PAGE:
President Juan Manuel Santos Calderón of Colombia arrived to a warm reception and a full house at UNU Headquarters in Tokyo on Monday, 12 September, to deliver the 18th U Thant Distinguished Lecture. President Santos laid out his vision for Colombia and discussed the great strides his country has made.
The president, on a working visit to Japan with senior cabinet ministers, described Colombia’s difficult recent history. He noted that ten years ago, “despite its incredible potential”, the country to many analysts seemed doomed to remain “a failed state”. The president spoke in the strongest terms for those who “always knew” that Colombia would succeed, and “always had faith” in its democracy.
President Santos spoke not only about the practical gains made in recent years, from the demobilization of illegal security forces to the creation of more than 700,000 new jobs, but also about the strong legal nature of the policies revolutionizing his country. Describing it as “an effort guided by a fundamental respect for human rights and international law”, President Santos argued that, in any country, security, stability and prosperity can only be won by using the weapons granted by the “constitution and law”.
Throughout his lecture, the president emphasized the importance of Colombia as a model for conflict resolution across the world, and the amount that other nations could learn from Colombia’s development. Only by focusing on the importance of stability and “governability”, he argued, can genuine progress be made. In Colombia, he said, the National Unity government has served to provide an end to polarization without losing the benefits of a pluralist democracy, governing not with unanimity but with amity.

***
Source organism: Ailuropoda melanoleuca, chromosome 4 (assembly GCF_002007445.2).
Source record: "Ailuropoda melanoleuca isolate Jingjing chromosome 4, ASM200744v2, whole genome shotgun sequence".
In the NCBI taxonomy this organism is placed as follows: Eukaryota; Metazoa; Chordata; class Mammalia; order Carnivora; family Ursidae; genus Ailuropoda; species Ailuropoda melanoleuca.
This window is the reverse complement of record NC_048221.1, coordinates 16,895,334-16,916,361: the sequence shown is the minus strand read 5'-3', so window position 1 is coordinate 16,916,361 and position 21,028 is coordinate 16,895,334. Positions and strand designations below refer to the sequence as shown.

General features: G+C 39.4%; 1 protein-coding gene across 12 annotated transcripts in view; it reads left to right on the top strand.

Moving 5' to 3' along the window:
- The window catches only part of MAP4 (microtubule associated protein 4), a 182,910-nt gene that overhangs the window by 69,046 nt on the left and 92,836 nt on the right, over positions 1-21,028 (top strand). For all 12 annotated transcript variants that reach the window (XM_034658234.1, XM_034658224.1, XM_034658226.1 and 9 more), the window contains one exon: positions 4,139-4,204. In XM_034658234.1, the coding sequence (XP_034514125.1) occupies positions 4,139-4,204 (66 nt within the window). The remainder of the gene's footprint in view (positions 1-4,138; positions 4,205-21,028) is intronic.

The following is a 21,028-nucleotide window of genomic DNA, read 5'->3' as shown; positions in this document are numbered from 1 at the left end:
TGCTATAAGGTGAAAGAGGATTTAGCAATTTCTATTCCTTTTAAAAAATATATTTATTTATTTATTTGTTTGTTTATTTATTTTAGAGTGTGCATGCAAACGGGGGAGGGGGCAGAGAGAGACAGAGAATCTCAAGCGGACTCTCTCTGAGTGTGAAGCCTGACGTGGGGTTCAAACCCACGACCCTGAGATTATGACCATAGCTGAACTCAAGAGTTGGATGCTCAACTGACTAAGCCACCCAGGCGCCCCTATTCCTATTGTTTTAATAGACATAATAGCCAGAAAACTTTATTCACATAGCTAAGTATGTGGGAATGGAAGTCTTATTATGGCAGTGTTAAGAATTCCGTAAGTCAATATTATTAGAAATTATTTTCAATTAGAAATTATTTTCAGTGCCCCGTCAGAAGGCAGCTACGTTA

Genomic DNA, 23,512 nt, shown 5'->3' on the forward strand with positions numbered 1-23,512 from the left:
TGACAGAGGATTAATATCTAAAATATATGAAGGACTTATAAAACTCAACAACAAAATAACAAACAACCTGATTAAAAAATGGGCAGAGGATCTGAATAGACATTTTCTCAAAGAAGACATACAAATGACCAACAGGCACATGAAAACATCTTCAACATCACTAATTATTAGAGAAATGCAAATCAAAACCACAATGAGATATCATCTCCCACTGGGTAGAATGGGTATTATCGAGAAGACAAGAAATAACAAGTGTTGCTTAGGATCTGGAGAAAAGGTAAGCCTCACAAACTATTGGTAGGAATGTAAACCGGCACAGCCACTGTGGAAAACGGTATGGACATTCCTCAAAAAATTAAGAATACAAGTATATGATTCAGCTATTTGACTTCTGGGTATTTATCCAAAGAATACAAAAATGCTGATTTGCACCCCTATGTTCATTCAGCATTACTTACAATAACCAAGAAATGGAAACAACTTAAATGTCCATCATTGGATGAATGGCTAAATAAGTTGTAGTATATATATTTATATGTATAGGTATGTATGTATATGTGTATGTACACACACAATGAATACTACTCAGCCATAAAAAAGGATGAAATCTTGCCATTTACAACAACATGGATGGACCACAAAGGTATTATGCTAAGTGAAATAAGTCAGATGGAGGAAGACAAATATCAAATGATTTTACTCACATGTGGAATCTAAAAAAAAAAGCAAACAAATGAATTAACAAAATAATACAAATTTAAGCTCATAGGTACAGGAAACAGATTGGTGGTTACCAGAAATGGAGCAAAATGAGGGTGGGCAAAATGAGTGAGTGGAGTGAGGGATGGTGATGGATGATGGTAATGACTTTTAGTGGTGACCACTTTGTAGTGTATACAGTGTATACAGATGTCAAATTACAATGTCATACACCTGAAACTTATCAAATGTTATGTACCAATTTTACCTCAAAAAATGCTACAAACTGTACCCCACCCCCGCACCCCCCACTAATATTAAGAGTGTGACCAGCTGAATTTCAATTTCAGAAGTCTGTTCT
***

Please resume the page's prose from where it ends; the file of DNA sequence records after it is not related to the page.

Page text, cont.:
Equally, the president was quick to stress the critical importance of the “Democratic Prosperity” programme and its three pillars: improvements in security, increases in employment and poverty reduction. With every state institution geared towards these objectives, the president expressed his confidence in his government’s ability to improve the lot of the poorest and most vulnerable, and the even greater gains to be made in the months and years to come.
Looking to the future, President Santos was positive and optimistic. With the groundwork now being laid, he said, Colombia could finally broaden its agenda and focus on issues of poverty, housing, good governance and fiscal prudence, infrastructure, safeguarding the nation’s unparalleled biodiversity, and much else. With its focus on conciliation and dialogue, the president put Colombia forward as a supporter of mediation in the region and “throughout the world”.
Anticipating a “decade of Latin America”, the President reminded the audience of Seneca’s famous maxim: “If one does not know to which port one is sailing, no wind is favourable”. For Colombia, he said, the port is known, “and we have called it ‘Democratic Prosperity’.”